The map didn’t make the trip out to be as long as it was scheduled for, but I soon learned that there were two stops along the way, at Przemyśl to leave Poland, and just over the border to enter Ukraine. Each stop was about two hours long. In Poland, we were pushed around a bit as they switched engines and adjusted the wheels beneath us, then we were pushed backwards into the station for customs. An agent came through the train and stamped our passports.

We then slowly headed for the border. In Ukraine, they took away our passports while we waited, still not leaving the train. And they even brought dogs through each cabin. Eventually, we headed off to L’viv, arriving after midnight, where I had to quickly buy another train ticket for Uzhgorod.

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All photos and content Copyright 2012 by Banai Lynn Feldstein.

December Goals Review

It seems that, until yesterday, I completely forgot about blogging my goals review since I went to Europe — but that was a goal. So here is my review after all these months.

1. Go to Europe. Done! I can’t wait to go back and would like to next year. Anyone want to hire me for Eastern European research?

2. Organize my documents. Well, that stalled out again, but I’ll get back to it. I’m still posting the photos from my Europe trip to this blog, then I’ll get to the documents, and I’m sure I’ll get back to organizing some of the older ones around that time too.

3. Get pictures on the family web site. Oops. I’ve been posting Europe trip pictures on the blog at least.

4. Blog more. I slowed a bit in November for NaNoWriMo, but I should be picking that up more now, especially since I have a new computer and everything is faster. When I add a second monitor eventually, it will be even better.

5. Don’t procrastinate emails. I’ve done much better with this, save for between computers when running my email program on the six year old back-up computer often crashed it.

6. Invoice better. I should do this. Even QuickBooks runs faster now.

7. Index more. Not so much lately, but when I get to organizing the records I brought home from Europe, I’ve got quite a bit to index for one group.

In addition, the new computer and new desk have brought new life to my productivity on the computer. I needed a change of scenery and this was enough. I have been backing up old backup CDs and DVDs to my hard drive and scanning old papers to eliminate more files. I even got more reading done while doing these.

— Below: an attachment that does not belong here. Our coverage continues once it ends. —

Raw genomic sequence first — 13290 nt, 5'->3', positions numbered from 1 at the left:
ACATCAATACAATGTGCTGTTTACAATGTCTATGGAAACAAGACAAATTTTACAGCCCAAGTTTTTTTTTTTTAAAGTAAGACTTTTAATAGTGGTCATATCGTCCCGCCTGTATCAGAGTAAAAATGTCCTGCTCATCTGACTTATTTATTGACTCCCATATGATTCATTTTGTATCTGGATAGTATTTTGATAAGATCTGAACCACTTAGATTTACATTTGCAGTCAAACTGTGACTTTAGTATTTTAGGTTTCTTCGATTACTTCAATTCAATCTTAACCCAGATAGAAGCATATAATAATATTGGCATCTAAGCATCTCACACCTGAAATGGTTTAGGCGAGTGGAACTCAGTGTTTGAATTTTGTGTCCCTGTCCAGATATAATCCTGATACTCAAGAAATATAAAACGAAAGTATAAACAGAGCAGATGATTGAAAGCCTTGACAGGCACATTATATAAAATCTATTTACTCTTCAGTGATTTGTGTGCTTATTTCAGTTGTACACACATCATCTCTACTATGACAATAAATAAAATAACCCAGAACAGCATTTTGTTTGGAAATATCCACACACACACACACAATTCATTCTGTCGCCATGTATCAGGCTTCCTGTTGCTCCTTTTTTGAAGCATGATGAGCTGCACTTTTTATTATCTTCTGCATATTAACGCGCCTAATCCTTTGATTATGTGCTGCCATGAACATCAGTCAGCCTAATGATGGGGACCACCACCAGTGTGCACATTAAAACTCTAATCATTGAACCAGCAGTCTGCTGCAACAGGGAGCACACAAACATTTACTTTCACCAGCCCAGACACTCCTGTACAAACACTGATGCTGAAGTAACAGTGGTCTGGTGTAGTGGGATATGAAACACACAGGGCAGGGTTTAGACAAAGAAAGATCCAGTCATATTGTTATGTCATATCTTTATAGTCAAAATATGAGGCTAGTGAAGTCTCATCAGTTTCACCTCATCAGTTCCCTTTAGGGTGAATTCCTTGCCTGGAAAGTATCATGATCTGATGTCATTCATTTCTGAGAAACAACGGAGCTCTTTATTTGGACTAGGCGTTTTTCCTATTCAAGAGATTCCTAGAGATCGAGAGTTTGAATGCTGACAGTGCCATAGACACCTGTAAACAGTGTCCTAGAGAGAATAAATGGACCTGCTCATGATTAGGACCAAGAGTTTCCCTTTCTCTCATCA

I have a month left of 2013 to try to do better on a few of these goals. I predict a couple will improve more and at least one won’t change. So is life.

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Auschwitz, Poland

On my last day in Kraków, I finally made it out to Auschwitz. I went out with a small, late tour in slightly rainy weather, which just made the trip seem more depressing. I thought it was appropriate. As we arrived, crowds of people were leaving, making the camps very desolate during our tours.

Our guide didn’t even want to walk us around the second camp for a fear of lightning. In the end, some of us insisted so she walked us out, and the rain eventually stopped. However, I thought that one of our goals was to see the big memorial at the end of the camp, and we still missed it.

I’ve heard some people complain about their tours of the camps, where the guides try to change the story and make the Poles seem more like victims. Our guide was not like that. She was unapologetic and simply told us what she knew. Some of the story that stuck with me was their restoration efforts. We saw evidence of this at both camps, scaffolding and tape that we weren’t supposed to cross. Not only were costs prohibitive, but they couldn’t be sure what condition to restore the buildings to, since some had been altered after the war.

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All photos and content Copyright 2012 by Banai Lynn Feldstein.


Kazimierz is the old Jewish Quarter. When Jews were forced out of Kraków, that’s where they went. It is south of the old town, Stare Miasto. Wawel Castle is between the two.

There have been at least seven synagogues, all of which are still standing, three are still active, one is now a museum.

My hotel was in the corner of Kazimierz nearest to Wawel and Stare Miasto. I walked around the area quite a bit. Unfortunately, I didn’t cross the river to see Schindler’s Factory and the ghetto. I was in Kraków during the Jewish Heritage Festival, and I could tell from the crowds I saw a few times.

More about the synagogues and Kazimierz can be found at:

Wikipedia has individual pages for the main synagogues, and a long list of others that I didn’t visit.

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All photos and content Copyright 2012 by Banai Lynn Feldstein.